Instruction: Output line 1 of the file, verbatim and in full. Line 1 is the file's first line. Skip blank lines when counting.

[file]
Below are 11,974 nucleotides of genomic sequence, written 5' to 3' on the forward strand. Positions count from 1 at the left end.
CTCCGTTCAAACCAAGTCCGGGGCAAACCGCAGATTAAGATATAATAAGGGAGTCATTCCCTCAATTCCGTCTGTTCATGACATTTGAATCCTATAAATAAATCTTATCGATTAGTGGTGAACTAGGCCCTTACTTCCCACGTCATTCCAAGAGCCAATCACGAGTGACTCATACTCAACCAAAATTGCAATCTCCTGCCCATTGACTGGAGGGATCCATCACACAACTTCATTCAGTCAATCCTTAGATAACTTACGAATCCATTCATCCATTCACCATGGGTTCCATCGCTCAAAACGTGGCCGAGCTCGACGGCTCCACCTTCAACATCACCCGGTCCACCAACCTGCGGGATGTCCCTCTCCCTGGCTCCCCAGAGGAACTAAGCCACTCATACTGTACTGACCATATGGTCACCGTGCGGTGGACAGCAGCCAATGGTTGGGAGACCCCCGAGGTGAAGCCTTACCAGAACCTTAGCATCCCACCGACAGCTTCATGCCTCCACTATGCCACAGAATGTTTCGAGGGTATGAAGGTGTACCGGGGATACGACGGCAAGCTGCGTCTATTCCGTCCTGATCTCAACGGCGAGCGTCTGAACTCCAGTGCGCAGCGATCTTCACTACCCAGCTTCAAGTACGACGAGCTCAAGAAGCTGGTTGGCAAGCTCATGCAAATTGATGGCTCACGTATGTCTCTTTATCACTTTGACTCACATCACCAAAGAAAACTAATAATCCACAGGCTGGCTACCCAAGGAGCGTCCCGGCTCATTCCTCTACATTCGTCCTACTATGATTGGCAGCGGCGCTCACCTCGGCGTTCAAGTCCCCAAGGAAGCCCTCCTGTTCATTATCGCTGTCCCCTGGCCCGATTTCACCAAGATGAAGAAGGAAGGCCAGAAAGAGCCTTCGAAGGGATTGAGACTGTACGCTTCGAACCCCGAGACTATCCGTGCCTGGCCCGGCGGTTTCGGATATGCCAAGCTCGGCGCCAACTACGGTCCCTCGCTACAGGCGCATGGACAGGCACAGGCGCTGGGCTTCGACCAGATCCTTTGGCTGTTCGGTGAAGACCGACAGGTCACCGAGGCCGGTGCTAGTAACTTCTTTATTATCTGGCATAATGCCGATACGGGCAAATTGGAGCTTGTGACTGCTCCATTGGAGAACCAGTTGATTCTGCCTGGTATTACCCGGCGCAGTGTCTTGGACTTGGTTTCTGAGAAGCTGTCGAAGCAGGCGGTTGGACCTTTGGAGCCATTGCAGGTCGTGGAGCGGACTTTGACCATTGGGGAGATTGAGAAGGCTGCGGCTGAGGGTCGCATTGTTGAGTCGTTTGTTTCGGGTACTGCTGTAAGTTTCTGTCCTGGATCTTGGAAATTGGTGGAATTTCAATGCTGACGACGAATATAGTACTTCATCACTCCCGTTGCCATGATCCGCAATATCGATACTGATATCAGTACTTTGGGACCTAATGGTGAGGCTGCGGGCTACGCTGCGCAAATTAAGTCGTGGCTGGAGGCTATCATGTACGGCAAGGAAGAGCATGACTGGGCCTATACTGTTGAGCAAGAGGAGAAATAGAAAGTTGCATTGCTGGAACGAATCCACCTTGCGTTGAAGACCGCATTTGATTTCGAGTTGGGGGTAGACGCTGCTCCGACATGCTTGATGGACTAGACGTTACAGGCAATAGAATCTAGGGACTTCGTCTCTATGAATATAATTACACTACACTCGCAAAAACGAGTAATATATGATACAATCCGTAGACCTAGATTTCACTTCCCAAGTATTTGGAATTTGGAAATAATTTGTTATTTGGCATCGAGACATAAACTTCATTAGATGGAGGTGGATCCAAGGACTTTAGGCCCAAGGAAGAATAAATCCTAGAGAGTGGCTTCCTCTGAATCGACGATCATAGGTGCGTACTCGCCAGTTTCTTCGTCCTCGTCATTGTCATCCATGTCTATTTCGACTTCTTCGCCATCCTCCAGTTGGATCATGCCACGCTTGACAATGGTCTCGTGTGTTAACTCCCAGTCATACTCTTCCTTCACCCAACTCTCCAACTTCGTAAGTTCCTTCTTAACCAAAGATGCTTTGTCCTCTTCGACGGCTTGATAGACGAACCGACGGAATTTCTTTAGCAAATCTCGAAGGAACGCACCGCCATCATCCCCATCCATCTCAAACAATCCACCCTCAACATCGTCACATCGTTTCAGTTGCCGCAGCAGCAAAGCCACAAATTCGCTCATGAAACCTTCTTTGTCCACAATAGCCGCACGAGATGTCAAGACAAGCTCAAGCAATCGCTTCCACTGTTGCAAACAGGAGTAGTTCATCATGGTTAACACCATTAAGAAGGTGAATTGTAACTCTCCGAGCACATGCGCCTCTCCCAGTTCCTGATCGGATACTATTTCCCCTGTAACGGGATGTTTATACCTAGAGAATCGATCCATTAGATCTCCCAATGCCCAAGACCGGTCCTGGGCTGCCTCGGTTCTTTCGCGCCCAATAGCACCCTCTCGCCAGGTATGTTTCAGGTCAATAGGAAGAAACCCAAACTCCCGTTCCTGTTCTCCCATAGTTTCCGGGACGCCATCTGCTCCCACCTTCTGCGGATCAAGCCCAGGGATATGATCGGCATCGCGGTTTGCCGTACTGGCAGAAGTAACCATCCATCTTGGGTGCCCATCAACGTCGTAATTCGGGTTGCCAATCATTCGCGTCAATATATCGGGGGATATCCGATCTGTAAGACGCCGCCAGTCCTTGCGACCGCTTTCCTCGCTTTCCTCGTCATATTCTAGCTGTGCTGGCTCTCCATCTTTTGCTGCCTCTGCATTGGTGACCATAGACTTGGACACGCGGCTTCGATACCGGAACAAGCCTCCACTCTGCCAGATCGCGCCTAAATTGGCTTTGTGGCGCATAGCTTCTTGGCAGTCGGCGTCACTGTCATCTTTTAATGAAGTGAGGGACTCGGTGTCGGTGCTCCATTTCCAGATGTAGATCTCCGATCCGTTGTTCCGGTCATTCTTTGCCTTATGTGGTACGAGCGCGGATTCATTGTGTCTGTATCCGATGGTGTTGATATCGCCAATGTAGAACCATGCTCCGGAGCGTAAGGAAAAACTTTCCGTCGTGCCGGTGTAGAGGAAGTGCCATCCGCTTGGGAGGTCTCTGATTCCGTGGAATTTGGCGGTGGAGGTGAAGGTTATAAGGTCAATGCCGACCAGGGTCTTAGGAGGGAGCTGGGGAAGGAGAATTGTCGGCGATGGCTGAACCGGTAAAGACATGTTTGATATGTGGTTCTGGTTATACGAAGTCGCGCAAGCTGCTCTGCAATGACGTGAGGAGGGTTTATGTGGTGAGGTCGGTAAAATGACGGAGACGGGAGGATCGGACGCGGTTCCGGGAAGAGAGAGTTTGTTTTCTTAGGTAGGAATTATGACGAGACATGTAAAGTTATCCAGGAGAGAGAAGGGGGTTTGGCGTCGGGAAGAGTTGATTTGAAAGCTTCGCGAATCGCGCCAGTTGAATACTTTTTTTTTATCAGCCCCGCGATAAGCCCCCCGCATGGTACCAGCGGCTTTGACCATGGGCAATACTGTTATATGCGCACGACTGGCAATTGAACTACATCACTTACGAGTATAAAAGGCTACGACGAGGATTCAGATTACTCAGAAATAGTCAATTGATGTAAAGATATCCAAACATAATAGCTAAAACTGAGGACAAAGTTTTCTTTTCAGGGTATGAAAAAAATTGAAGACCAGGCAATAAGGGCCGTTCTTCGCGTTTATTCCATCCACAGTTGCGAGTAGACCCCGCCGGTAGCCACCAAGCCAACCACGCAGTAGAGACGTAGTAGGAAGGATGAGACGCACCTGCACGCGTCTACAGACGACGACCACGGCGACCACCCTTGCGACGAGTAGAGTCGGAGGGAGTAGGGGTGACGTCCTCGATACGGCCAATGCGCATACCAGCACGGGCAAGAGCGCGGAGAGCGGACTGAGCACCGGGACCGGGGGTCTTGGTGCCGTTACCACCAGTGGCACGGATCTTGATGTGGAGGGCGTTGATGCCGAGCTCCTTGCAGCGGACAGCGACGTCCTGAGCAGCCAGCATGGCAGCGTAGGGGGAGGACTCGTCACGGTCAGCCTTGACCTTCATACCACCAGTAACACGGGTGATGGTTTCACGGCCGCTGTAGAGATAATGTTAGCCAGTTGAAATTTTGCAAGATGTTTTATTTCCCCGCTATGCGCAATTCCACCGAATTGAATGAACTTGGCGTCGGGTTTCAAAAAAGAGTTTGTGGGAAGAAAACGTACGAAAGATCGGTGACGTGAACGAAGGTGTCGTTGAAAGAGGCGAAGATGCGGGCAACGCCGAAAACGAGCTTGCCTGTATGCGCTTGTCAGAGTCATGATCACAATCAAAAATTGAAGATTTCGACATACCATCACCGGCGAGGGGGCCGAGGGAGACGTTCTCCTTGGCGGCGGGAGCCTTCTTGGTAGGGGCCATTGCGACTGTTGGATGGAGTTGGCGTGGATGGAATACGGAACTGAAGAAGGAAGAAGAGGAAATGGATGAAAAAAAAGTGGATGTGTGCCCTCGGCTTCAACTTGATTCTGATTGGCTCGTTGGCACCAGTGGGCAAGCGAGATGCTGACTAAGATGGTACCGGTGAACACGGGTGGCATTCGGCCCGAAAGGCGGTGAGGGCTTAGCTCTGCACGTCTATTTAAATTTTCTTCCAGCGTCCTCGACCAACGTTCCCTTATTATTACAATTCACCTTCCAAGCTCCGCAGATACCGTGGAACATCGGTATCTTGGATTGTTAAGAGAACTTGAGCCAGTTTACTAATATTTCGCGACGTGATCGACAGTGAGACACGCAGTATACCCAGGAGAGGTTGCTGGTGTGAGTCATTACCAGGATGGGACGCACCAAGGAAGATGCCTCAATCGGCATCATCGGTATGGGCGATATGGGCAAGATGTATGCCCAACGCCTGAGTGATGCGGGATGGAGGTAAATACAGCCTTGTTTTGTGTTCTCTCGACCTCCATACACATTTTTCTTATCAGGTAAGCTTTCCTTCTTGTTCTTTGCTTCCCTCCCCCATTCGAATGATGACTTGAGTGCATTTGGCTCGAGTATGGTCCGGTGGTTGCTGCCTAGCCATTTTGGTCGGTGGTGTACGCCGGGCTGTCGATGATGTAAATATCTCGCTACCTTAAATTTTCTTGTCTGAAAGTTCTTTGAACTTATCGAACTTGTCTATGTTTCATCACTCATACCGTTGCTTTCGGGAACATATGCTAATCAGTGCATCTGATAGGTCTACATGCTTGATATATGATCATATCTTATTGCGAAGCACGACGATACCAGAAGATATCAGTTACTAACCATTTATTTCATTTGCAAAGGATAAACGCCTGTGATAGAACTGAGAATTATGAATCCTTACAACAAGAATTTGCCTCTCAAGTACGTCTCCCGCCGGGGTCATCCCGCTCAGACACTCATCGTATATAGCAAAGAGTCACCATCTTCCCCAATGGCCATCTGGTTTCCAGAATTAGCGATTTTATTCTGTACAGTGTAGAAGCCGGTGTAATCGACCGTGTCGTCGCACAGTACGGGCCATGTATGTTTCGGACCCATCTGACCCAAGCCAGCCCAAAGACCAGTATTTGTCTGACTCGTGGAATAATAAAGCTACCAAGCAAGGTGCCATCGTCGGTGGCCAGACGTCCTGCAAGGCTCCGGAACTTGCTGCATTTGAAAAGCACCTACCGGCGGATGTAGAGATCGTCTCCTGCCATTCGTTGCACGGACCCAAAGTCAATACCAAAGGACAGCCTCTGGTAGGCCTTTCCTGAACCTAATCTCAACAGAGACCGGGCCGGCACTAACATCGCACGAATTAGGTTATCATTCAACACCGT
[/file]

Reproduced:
Below are 11,974 nucleotides of genomic sequence, written 5' to 3' on the forward strand. Positions count from 1 at the left end.